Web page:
How Scientists Confirmed The Mass Of An Invisible Exoplanet

by Elizabeth Howell on December 17, 2013

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Artist's conception of Kepler-88. Credit: Center for Astrophysics of the University of Porto

Artist’s conception of Kepler-88. Credit: Center for Astrophysics of the University of Porto

Planets are so very tiny next to stars outside of the solar system, making it really hard to spot exoplanets unless they transit across the face of their star (or if they are very, very big). Often, astronomers can only infer the existence of planets by their effect on the host star or other stars.

That’s especially true of the curious case of Kepler-88 c, which researchers using the Kepler space telescope said was a possible planet due to its effects on the orbit of Kepler-88 b, a planet that goes across the host of its host star. European astronomers just confirmed the Kepler data using the SOPHIE spectrograph  at France’s Haute-Provence Observatory.

It’s the first time scientists have successfully used a technique to independently verify a planet’s mass based on what was found from the transit timing variation, or how a planet’s orbit varies from what is expected as it goes across the face of its sun. That means TTV can likely be used as a strong method on its own, advocates say.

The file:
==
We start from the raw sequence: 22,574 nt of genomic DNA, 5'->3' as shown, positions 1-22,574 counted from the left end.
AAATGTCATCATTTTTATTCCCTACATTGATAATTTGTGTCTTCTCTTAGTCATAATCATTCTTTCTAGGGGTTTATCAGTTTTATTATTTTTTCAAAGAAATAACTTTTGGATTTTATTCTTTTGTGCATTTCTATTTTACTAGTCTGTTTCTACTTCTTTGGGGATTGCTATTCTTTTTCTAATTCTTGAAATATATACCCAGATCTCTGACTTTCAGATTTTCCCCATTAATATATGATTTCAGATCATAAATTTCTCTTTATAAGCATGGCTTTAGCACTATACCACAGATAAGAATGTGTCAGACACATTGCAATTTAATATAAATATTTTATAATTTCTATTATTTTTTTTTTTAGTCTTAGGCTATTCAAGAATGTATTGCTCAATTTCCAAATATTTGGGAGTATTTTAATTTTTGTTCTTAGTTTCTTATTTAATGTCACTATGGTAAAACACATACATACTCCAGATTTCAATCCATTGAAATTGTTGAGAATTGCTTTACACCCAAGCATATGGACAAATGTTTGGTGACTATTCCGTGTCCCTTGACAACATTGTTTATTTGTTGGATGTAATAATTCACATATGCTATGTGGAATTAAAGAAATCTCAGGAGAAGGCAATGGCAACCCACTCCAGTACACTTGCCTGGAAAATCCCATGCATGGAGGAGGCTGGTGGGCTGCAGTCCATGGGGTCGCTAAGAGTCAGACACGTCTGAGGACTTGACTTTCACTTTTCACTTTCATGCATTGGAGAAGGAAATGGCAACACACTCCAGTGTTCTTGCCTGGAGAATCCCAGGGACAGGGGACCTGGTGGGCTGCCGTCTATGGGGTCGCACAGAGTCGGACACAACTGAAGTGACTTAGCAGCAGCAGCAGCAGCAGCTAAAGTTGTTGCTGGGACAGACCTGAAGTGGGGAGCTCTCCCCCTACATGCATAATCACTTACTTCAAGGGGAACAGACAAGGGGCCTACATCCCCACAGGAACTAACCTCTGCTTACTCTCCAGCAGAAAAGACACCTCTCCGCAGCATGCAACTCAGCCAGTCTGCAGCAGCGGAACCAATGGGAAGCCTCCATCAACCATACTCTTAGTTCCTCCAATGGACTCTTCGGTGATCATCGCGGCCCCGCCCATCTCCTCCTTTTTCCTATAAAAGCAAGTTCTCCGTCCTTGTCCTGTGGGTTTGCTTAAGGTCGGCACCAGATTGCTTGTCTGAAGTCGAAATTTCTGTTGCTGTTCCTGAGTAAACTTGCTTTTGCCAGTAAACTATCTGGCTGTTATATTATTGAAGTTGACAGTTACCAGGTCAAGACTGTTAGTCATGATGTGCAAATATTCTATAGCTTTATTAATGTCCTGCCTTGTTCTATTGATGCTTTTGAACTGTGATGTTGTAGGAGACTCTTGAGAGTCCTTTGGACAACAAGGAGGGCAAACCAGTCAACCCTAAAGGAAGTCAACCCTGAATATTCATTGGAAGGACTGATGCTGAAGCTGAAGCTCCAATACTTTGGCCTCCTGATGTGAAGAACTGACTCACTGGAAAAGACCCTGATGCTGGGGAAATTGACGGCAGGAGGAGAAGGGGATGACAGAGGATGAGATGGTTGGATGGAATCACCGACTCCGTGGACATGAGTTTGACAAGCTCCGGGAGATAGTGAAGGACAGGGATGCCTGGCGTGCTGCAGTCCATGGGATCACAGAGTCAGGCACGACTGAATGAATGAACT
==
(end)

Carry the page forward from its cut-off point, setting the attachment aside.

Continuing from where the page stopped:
Illustration of the Kepler spacecraft (NASA/Kepler mission/Wendy Stenzel)

Illustration of the Kepler spacecraft (NASA/Kepler mission/Wendy Stenzel)

SOPHIE’s technique relies on measuring star velocity, which also can reveal a planet’s mass by seeing its effect on the star.

“This independent confirmation is a very important contribution to the statistical analyzes of the Kepler multiple planet systems,” stated Magali Deleuil, an exoplanet researcher at Aix-Marseille University who participated in the research. “It helps to better understand the dynamical interactions and the formation of planetary systems.”

Actually, the two planets behave similarly to Earth and Mars in our own solar system in terms of orbits, according to work from a previous team (led by David Nesvorny of the Southwest Research Institute). They predicted the planets have a two-to-one resonance, which is approximately true of our own solar system since Mars takes about two Earth years to orbit the sun.

The new research was led by S.C.C. Barros at Aix-Marseille University in France. You can read the study in the Dec. 17 edition of Astronomy & Astrophysics, or in preprint version on Arxiv.

Source: Center for Astrophysics at the University of Porto

About 

Elizabeth Howell is the senior writer at Universe Today. She also works for Space.com, Space Exploration Network, the NASA Lunar Science Institute, NASA Astrobiology Magazine and LiveScience, among others. Career highlights include watching three shuttle launches, and going on a two-week simulated Mars expedition in rural Utah. You can follow her on Twitter @howellspace or contact her at her website.

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